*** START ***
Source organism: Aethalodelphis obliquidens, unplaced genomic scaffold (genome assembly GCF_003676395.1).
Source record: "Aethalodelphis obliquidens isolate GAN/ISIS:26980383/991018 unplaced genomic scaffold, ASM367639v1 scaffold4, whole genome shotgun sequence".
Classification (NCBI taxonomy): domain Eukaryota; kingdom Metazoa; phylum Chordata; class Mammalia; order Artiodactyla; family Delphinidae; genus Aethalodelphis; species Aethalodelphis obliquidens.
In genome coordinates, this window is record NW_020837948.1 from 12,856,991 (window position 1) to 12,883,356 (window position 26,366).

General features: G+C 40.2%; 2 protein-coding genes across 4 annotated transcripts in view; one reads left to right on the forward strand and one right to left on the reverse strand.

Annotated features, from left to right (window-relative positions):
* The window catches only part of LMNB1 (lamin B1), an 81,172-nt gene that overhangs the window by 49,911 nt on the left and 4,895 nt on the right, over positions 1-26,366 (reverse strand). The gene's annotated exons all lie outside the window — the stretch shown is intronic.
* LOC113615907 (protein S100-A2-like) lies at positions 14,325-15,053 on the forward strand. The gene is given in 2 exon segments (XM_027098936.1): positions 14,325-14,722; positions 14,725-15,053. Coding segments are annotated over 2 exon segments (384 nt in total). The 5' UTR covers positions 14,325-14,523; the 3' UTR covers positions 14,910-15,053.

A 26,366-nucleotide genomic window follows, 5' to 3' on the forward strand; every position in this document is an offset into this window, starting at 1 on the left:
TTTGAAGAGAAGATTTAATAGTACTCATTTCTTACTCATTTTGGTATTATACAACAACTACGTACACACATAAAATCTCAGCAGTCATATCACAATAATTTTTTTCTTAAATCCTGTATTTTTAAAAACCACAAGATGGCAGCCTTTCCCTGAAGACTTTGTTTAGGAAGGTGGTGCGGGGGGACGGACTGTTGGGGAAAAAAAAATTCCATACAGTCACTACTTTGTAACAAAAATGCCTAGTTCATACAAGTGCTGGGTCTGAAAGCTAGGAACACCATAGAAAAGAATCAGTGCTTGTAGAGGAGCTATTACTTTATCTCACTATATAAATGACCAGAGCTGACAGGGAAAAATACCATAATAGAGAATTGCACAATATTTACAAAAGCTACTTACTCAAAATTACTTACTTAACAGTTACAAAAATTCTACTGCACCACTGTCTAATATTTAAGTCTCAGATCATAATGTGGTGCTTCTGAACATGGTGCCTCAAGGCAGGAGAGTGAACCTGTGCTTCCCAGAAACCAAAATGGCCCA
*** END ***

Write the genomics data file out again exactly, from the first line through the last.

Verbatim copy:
Source organism: Aethalodelphis obliquidens, unplaced genomic scaffold (genome assembly GCF_003676395.1).
Source record: "Aethalodelphis obliquidens isolate GAN/ISIS:26980383/991018 unplaced genomic scaffold, ASM367639v1 scaffold4, whole genome shotgun sequence".
Classification (NCBI taxonomy): domain Eukaryota; kingdom Metazoa; phylum Chordata; class Mammalia; order Artiodactyla; family Delphinidae; genus Aethalodelphis; species Aethalodelphis obliquidens.
In genome coordinates, this window is record NW_020837948.1 from 12,856,991 (window position 1) to 12,883,356 (window position 26,366).

General features: G+C 40.2%; 2 protein-coding genes across 4 annotated transcripts in view; one reads left to right on the forward strand and one right to left on the reverse strand.

Annotated features, from left to right (window-relative positions):
* The window catches only part of LMNB1 (lamin B1), an 81,172-nt gene that overhangs the window by 49,911 nt on the left and 4,895 nt on the right, over positions 1-26,366 (reverse strand). The gene's annotated exons all lie outside the window — the stretch shown is intronic.
* LOC113615907 (protein S100-A2-like) lies at positions 14,325-15,053 on the forward strand. The gene is given in 2 exon segments (XM_027098936.1): positions 14,325-14,722; positions 14,725-15,053. Coding segments are annotated over 2 exon segments (384 nt in total). The 5' UTR covers positions 14,325-14,523; the 3' UTR covers positions 14,910-15,053.

A 26,366-nucleotide genomic window follows, 5' to 3' on the forward strand; every position in this document is an offset into this window, starting at 1 on the left:
TTTGAAGAGAAGATTTAATAGTACTCATTTCTTACTCATTTTGGTATTATACAACAACTACGTACACACATAAAATCTCAGCAGTCATATCACAATAATTTTTTTCTTAAATCCTGTATTTTTAAAAACCACAAGATGGCAGCCTTTCCCTGAAGACTTTGTTTAGGAAGGTGGTGCGGGGGGACGGACTGTTGGGGAAAAAAAAATTCCATACAGTCACTACTTTGTAACAAAAATGCCTAGTTCATACAAGTGCTGGGTCTGAAAGCTAGGAACACCATAGAAAAGAATCAGTGCTTGTAGAGGAGCTATTACTTTATCTCACTATATAAATGACCAGAGCTGACAGGGAAAAATACCATAATAGAGAATTGCACAATATTTACAAAAGCTACTTACTCAAAATTACTTACTTAACAGTTACAAAAATTCTACTGCACCACTGTCTAATATTTAAGTCTCAGATCATAATGTGGTGCTTCTGAACATGGTGCCTCAAGGCAGGAGAGTGAACCTGTGCTTCCCAGAAACCAAAATGGCCCA